Ring in 2018 Smokefree
Let this New Year be your time to quit smoking.
Starting a new year with new goals can be exciting. Quitting smoking is a resolution that many smokers set for themselves. Although it’s not always easy, finding new ways to help yourself quit smoking can be a good start. Picking a specific date like New Year’s Day is one great way to start your journey to becoming smokefree.
Wilma threw out her lighters and ashtrays and made the decision in 2007 to quit smoking for good. She had been smoking since her early teens, and smoked cigarettes for 30 years. It wasn’t until her mid-forties that Wilma decided she needed to stop smoking. She had tried to quit before, but just like most smokers who want to quit, it took several attempts before she was successful. Wilma eventually quit smoking for good over 10 years ago.
Quitting smoking cuts your risk of disease and death, and can leave you feeling stronger and healthier. Today Wilma enjoys activities—and a lifestyle—she never dreamed of as a smoker. She exercises more and is involved in yoga, which helps her cope with nicotine withdrawal. She also eats healthier foods than she did when she smoked. Wilma is featured in the Tips From Former Smokers ® campaign and hopes her story can inspire others. “I want to be an inspiration for others to quit smoking, even if it’s just one person,” she says. “It’s your health.”
If you’re one of the nearly 7 in 10 U.S. cigarette smokers who want to quit, why not make your New Year’s resolution to get started in 2018? “Once you quit, it opens up so many possibilities that you don’t see when you are caught up in the addiction,” Wilma advises others.
Wilma tried to quit smoking cigarettes several times before finally quitting for good more than 10 years ago.
Develop a Quit Plan
Like Wilma, you can take steps that can improve your chances of quitting for good. Planning ahead is a major part of successfully quitting smoking. Smokefree.gov offers details on how to create an effective quit plan, including:
- Picking a quit date. Starting the new year smokefree is a great idea.
- Letting loved ones know you’re quitting so they can support you.
- Listing your reasons to quit smoking.
- Figuring out what triggers make you want to smoke so you can avoid them, especially during the early days of quitting.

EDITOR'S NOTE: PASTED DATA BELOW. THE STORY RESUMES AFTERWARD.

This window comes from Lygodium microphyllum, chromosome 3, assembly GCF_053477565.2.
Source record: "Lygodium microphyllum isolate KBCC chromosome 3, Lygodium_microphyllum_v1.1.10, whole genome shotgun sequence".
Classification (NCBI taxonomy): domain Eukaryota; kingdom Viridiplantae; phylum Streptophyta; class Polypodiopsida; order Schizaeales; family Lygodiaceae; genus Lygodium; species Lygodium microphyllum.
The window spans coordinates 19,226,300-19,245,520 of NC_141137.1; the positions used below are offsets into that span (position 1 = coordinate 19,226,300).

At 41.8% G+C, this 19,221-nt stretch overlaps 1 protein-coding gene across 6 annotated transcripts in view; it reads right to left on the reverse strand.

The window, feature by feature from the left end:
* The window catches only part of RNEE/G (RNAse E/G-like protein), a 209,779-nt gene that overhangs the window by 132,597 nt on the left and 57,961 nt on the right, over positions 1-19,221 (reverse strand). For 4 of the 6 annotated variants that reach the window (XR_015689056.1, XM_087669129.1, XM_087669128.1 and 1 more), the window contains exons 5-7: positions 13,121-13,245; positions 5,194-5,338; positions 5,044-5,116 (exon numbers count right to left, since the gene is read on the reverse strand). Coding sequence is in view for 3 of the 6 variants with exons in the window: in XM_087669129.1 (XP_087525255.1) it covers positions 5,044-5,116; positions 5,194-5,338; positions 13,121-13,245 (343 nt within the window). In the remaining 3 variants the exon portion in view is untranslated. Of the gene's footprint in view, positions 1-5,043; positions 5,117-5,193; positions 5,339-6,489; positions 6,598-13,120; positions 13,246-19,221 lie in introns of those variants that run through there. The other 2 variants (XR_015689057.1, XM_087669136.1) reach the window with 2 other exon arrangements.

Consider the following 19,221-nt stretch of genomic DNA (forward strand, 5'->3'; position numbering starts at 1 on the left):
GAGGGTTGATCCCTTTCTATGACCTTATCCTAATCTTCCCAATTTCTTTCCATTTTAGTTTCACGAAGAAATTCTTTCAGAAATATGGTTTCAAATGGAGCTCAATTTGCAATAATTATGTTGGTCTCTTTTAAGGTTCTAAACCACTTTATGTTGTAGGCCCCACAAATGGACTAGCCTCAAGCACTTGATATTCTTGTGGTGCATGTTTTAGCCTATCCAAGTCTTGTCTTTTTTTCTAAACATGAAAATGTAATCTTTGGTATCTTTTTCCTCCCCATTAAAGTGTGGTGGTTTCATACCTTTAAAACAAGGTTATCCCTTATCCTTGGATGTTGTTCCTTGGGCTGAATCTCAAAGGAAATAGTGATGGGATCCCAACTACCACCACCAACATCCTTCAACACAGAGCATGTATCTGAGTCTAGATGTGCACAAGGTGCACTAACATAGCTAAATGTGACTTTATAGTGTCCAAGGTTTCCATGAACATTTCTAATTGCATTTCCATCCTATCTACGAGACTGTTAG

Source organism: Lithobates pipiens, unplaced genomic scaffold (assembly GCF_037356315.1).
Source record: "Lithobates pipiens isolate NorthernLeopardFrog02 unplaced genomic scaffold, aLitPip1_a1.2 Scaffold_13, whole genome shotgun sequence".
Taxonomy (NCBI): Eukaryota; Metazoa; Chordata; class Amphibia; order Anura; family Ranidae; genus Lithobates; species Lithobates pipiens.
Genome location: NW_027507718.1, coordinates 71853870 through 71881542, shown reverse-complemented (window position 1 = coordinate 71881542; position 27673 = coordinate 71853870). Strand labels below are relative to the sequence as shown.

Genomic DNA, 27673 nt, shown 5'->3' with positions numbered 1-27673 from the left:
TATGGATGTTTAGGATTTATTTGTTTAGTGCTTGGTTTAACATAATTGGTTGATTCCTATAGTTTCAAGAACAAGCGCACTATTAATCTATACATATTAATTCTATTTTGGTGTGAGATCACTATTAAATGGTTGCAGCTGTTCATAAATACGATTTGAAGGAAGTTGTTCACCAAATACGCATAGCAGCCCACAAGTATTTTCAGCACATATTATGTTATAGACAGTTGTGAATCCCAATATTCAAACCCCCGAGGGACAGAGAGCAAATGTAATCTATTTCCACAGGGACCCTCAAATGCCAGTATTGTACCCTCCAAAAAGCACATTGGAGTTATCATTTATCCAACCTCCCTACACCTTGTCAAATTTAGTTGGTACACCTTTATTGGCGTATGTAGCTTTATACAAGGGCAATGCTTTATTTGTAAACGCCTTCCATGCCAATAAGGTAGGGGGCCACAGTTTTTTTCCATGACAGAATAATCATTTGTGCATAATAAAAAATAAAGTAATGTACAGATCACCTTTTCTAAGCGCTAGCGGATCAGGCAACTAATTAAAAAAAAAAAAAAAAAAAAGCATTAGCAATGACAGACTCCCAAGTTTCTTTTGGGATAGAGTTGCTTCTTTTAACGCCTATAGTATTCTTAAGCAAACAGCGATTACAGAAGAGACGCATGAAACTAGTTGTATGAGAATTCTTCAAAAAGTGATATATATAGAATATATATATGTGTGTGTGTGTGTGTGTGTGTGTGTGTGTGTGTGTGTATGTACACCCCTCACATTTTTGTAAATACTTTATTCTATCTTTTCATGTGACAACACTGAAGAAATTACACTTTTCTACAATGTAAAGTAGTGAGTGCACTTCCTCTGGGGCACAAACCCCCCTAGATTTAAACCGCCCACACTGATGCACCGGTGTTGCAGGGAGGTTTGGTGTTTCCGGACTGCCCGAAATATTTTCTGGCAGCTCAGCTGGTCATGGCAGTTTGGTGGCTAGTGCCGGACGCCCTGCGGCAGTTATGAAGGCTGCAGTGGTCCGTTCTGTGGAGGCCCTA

- Having places you can turn to for help, including the free resources listed below.
In the YouTube video, Cessation Tips, Wilma offers some advice for other smokers.
Use Free, Effective Resources
There are many free resources for people trying to quit smoking:
- 1-800-QUIT-NOW (1-800-784-8669) or 1-855-DÉJELO-YA (1-855-335-3569) (for Spanish speakers). This free service offers a lot of resources, including coaching, help with making a quit plan, educational materials, and referrals to other resources where you live.
- Smokefree TXT. This free 24/7 texting program sends encouragement, advice, and tips to help smokers quit smoking for good. To get started, just text QUIT to 47848, answer a few questions, and you’ll start receiving messages.
- Online help. This Tips From Former Smokers® web page provides helpful online quit resources.
- Smokefree App. The QuitGuide is a free app that tracks cravings, moods, slips, and smokefree progress to help you understand your smoking patterns and build the skills needed to become and stay smokefree.
Talk to your health care provider about medicines that may help you quit smoking.
Find a Medication That’s Right for You
Wilma got advice from her doctor and used a prescription to help her quit smoking. You can also talk to your health care provider about medicines that may help you quit.
Because cigarettes contain nicotine, a powerfully addictive drug, when you first quit, your body may feel uncomfortable until it adjusts. This is known as withdrawal, and there are medications that can help lessen this feeling and the urge to smoke. Studies show that smokers who use medicine to quit—along with coaching from a quitline, in a group, or from a counselor—have greater odds of succeeding than those who don’t. Talk to your doctor, pharmacist, or other health care provider before using any medications if you:
- Are pregnant or nursing
- Have a serious medical condition
- Are currently using other medications
- Are younger than 18
Many options are available if you are considering using medications to help you quit smoking. The most common smoking medications are nicotine replacement therapies (NRTs), which give your body the nicotine that it craves without the harmful chemicals found in burning cigarettes. Examples of Food and Drug Administration-approved NRTs that you can buy over the counter include:
- Nicotine patches
- Nicotine gum
- Nicotine lozenges
NRTs that need a prescription include nicotine inhalers and nasal spray. Your doctor can also prescribe medication that does not contain nicotine (such as bupropion or varenicline) to help you quit smoking completely.
Even if you don’t smoke yourself, you can use these resources to help a friend or family member become smokefree in 2018!
- Quitting Smoking (CDC fact sheet)
- What You Need to Know About Smoking [811 KB] (CDC fact sheet)
- Let’s Make the Next Generation Tobacco-Free: Your Guide to the 50th Anniversary Surgeon General’s Report on Smoking and Health [12 MB] (consumer guide)
- Page last reviewed: December 29, 2017
- Page last updated: December 29, 2017
- Content source:
- National Center for Chronic Disease Prevention and Health Promotion, Office on Smoking and Health
- Page maintained by: Office of the Associate Director for Communication, Digital Media Branch, Division of Public Affairs